By considering how we control our appliances in our homes, we can understand how switches and variable resistors should be included in electrical circuits.

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The two main ways of increasing the current in an electrical circuit are by increasing the voltage or by decreasing the resistance.

If you increase the voltage across a component, there will be more current in the component. Too high a voltage and the bulb will blow.

If you increase the number of lamps in a series circuit, there will be less current. The lamps resist the current, so if you put more lamps into the circuit, there is more resistance.

You could do the same with a variable resistor.

The quantities voltage, current and resistance are linked by the relationship:

\[{\mathop{\rm Re}\nolimits} sistance = \frac{{voltage}}{{current}}\]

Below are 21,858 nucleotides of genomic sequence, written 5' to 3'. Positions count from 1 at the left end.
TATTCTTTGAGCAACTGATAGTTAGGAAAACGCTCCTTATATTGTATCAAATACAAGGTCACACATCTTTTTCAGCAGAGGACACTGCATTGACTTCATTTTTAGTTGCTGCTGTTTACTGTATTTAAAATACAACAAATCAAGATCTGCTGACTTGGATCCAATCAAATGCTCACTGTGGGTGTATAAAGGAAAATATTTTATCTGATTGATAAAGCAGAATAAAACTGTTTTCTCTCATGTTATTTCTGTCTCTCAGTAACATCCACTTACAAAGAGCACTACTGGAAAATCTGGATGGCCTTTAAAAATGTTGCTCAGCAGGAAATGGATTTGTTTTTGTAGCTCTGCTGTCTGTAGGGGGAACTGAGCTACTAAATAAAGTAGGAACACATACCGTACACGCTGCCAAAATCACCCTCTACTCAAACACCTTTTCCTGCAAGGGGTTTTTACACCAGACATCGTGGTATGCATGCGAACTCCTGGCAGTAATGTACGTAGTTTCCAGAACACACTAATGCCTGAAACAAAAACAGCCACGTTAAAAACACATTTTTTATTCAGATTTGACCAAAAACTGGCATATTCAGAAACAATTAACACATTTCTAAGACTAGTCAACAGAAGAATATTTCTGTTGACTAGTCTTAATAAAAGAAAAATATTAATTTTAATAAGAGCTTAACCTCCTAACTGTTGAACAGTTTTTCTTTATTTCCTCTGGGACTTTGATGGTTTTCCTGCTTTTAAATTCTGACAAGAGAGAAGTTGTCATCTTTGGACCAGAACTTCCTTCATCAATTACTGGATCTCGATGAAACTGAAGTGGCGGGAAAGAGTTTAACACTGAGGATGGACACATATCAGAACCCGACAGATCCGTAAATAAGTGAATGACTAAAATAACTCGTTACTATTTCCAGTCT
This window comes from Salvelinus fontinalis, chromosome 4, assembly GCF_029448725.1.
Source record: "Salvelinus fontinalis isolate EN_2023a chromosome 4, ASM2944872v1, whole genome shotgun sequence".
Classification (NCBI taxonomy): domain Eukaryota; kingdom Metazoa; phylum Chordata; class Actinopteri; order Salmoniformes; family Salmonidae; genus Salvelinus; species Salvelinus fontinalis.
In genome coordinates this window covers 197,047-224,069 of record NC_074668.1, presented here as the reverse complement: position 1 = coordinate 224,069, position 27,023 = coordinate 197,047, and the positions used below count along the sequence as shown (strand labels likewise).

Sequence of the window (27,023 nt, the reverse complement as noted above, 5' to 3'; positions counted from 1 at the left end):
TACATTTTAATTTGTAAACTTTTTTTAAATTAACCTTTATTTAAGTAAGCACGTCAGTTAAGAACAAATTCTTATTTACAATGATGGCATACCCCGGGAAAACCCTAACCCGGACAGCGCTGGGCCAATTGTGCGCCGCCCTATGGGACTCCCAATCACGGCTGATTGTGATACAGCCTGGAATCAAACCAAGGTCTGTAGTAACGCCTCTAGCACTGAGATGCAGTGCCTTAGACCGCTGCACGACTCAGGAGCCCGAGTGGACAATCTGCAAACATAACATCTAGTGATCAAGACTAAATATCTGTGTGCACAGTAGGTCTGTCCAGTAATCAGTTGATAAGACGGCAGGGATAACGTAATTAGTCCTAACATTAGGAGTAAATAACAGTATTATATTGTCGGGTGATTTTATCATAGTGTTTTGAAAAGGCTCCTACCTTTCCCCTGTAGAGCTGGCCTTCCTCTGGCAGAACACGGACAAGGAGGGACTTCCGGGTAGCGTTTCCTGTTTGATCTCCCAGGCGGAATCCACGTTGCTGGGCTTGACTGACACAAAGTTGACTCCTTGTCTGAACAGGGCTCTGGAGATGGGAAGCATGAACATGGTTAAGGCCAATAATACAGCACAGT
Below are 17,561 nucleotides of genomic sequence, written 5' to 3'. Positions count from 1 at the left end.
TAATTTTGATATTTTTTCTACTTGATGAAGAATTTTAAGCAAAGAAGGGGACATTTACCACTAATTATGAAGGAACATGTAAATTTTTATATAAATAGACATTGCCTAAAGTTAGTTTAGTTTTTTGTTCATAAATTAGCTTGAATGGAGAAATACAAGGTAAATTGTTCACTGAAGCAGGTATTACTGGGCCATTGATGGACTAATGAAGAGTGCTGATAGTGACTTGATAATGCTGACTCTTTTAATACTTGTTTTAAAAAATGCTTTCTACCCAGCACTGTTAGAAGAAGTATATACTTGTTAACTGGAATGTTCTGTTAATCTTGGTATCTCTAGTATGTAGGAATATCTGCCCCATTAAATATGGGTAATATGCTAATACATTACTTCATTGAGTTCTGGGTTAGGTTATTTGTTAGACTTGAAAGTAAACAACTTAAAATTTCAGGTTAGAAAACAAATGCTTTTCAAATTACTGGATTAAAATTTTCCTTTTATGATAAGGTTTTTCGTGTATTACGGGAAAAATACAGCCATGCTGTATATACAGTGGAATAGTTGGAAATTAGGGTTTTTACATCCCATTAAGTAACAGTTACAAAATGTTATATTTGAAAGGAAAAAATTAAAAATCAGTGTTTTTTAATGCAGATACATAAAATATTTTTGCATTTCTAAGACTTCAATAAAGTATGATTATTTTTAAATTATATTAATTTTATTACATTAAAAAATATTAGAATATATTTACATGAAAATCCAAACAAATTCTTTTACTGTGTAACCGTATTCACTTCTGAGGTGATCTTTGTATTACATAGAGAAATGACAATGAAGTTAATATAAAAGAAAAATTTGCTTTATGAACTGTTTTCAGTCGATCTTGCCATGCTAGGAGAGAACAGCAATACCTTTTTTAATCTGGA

\[R = \frac{V}{I}\]

- The symbol for resistance is \(R\), it is measured in ohms \((\Omega)\)
- The symbol for voltage is \(V\), it is measured in volts \((V)\)
- The symbol for current is \(I\), it is measured in amperes \((A)\)

If there is more than one voltage or current, you use the voltage across the resistor and the current through it, not just any values that you see in the question.

- Question
A torch lamp takes a current of 0.3 amperes from a 3 volt battery. Calculate its resistance.

To calculate the resistance you need to take the following steps:

\[{\mathop{\rm Re}\nolimits} sistance = \frac{{voltage}}{{current}}\]

\[R = \frac{V}{I} = \frac{3}{{0.3}} = 10\,ohms\,(10\Omega )\]

Click to listen to the Naked Scientists' explanation of electrical resistance.